How Beyoncé's "Homecoming" Changed My Thoughts on Writing
I wasn’t feeling well yesterday, so when my husband took our son out to a movie, I decided to curl up on the sofa with some magazines and turn on Netflix for background noise. I streamed Homecoming, Beyoncé’s concert documentary about her headlining performances at last year’s Coachella.
I never opened the magazines.
Though I’ve never been an enormous Bey fan — save for Lemonade, which is a phenomenal album, I don’t own and haven’t listened to much of her work — I was riveted by the film. Her love for her family, dedication to her craft, and unrivaled talent were obvious, but the thing that kept me engaged was something rarely seen in concert documentaries: Beyoncé has a mission and it shows through in all that she does.
The ode to historically black colleges and universities. The diversity of the dancers, not only in skin color but body shape and size. The all-black marching band. The voice-over narrations and quotes from black leaders and intellectuals: Maya Angelou, Chimamanda Ngozi Adichie, Audre Lord, Nina Simone, Malcolm X, and Alice Walker, to name a few. Each aspect of her Coachella performance and the accompanying film was carefully selected to highlight the black experience and bring culture to a stage that had never before showcased an African American woman headliner.
It made me think about my own work, how I often go through my days with little thought about the bigger picture. Most of the time I’m just doing my best to stay afloat — I write what pops into my head, publish or submit or pitch, and move on to the next thing, trying to keep this freelance writing train chugging along.
But watching Homecoming, I realized my work is lacking some higher purpose. When I was a grant writer, my purpose was simple: To raise money for programs and projects I believed in. But with freelancing, my aim has simply been to write, publish, make money, rinse, repeat. I want bylines. I want dollars. I want a career.
The tricky thing about freelancing — or any creative endeavor — is that the work never ends. If you publish an enormously popular best-seller (and kudos to you, my friend, if you’ve accomplished such a rare feat), you can’t kick back and rest on your laurels. The agent, manager, publisher, and readers want — nay, expect — another book.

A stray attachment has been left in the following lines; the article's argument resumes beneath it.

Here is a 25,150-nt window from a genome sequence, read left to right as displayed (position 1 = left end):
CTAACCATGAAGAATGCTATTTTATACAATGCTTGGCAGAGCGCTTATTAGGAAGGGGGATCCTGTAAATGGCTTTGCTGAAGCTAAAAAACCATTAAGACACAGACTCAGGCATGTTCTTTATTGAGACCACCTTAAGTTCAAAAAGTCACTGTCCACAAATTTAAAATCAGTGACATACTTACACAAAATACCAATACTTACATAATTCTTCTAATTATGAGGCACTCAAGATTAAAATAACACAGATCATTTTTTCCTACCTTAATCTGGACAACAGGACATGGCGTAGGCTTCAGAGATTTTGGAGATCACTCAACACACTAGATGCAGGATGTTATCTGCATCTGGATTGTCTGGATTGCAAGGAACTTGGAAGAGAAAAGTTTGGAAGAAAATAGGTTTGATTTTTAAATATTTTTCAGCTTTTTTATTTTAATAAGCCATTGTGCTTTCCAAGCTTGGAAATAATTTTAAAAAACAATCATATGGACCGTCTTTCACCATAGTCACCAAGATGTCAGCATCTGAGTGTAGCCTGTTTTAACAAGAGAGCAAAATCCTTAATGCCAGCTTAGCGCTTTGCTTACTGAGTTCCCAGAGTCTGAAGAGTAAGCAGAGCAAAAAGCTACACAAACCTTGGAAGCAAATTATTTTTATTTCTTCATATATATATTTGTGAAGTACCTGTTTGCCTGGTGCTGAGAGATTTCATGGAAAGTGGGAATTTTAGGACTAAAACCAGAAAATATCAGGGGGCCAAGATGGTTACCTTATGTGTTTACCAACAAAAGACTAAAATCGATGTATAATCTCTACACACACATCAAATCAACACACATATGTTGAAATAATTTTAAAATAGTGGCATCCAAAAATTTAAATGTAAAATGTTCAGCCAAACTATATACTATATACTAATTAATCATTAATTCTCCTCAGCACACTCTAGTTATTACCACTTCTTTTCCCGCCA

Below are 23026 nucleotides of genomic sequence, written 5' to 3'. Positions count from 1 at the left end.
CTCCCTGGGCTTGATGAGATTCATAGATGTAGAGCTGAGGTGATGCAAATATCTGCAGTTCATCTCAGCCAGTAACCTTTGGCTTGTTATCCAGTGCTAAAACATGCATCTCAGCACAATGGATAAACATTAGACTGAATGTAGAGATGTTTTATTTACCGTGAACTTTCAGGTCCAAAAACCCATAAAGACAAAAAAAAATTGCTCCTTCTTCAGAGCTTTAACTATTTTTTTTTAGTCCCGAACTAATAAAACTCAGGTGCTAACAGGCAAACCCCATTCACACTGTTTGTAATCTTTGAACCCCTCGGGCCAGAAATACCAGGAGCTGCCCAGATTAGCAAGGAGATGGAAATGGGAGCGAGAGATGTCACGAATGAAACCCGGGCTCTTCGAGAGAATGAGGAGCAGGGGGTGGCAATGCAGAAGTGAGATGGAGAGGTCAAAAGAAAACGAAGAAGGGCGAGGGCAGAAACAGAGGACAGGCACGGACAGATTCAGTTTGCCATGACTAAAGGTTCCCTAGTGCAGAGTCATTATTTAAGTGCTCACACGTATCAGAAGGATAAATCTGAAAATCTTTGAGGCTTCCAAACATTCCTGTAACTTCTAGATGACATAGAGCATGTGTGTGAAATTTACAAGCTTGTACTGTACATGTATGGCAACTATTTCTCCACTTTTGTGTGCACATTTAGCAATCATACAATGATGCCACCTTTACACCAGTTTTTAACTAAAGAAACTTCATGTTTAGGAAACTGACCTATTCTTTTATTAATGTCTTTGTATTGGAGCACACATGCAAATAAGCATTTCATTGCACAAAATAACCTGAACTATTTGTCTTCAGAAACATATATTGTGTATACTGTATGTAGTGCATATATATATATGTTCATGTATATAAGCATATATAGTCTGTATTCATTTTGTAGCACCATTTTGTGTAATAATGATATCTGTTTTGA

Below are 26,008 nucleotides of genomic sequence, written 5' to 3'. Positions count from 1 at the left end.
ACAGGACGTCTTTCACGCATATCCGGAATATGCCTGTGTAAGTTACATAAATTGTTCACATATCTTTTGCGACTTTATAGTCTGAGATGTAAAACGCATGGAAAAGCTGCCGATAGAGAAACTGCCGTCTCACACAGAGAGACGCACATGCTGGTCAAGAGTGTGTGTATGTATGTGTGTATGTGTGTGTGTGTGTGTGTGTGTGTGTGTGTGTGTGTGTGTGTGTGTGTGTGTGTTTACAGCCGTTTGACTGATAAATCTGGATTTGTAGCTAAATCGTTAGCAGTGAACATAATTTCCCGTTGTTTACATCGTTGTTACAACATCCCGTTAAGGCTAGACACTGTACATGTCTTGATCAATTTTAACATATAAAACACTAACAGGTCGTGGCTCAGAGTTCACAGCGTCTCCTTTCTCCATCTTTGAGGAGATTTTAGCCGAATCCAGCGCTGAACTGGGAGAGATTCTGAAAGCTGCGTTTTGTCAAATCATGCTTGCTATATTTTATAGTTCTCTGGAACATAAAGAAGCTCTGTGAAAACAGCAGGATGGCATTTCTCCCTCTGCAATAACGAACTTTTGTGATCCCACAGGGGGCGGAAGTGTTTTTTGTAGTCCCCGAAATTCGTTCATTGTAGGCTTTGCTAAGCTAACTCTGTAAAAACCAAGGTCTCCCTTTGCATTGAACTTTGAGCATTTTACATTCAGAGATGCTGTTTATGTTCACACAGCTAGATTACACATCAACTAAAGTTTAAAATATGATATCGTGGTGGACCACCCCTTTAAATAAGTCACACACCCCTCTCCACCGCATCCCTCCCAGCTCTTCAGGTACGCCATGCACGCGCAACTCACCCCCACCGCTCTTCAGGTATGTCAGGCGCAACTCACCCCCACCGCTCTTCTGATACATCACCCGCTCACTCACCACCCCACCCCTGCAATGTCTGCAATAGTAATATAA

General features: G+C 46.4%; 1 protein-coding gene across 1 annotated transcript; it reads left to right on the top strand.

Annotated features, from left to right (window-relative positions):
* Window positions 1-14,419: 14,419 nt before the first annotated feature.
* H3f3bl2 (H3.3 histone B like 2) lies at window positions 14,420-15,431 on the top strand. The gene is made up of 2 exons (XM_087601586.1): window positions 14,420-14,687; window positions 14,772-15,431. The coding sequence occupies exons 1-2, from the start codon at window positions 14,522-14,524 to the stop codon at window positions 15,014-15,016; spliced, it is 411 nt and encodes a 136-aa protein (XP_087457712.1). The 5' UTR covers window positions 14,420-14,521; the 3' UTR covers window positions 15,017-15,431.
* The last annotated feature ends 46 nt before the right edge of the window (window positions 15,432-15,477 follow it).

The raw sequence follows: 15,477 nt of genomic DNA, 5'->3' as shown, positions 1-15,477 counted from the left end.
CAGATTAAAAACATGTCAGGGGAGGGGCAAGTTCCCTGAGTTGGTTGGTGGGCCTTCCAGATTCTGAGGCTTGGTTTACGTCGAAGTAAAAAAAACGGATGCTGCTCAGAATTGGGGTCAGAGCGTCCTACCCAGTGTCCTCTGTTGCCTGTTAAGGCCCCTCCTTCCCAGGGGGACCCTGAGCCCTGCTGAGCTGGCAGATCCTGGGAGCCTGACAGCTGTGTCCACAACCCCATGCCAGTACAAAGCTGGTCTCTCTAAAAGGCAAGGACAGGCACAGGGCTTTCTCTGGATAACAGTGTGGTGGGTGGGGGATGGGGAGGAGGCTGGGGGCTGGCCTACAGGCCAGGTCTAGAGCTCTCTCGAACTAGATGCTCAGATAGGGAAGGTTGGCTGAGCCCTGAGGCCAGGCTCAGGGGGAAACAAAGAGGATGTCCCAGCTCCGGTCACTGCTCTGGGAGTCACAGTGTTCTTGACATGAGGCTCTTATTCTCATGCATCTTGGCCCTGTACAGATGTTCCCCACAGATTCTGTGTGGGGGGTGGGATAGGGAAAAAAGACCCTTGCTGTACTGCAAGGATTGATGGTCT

There’s always something more to write. Another project to tackle. And in between all the writing is waiting. Waiting for the editor to respond to your pitch. Waiting for the piece to be published. Waiting for the masses to respond. Waiting for the elusive check to arrive.
It’s easy to get wrapped up in the repetitiveness of it all, which can lead to some serious burnout. That’s why having some personal mission is so important. Why do you create? What message do you want to get across? What is your goal, outside of money, fame, applause, recognition? These are questions I’ve been asking myself since watching the film yesterday.
A while after finishing the documentary, I picked up a magazine and there, on page 8, was a quote that summed up all I’d felt while watching Homecoming:
So, I’m on a mission to find my mission. I want to explore more of what I want out of this writing life and hold myself accountable to it. Call it my “why,” my “purpose,” my “raison d’être” — whatever the name, it’s what I’m seeking right now.
Thank you, Bey, for entertaining, educating, and inspiring me in so many ways.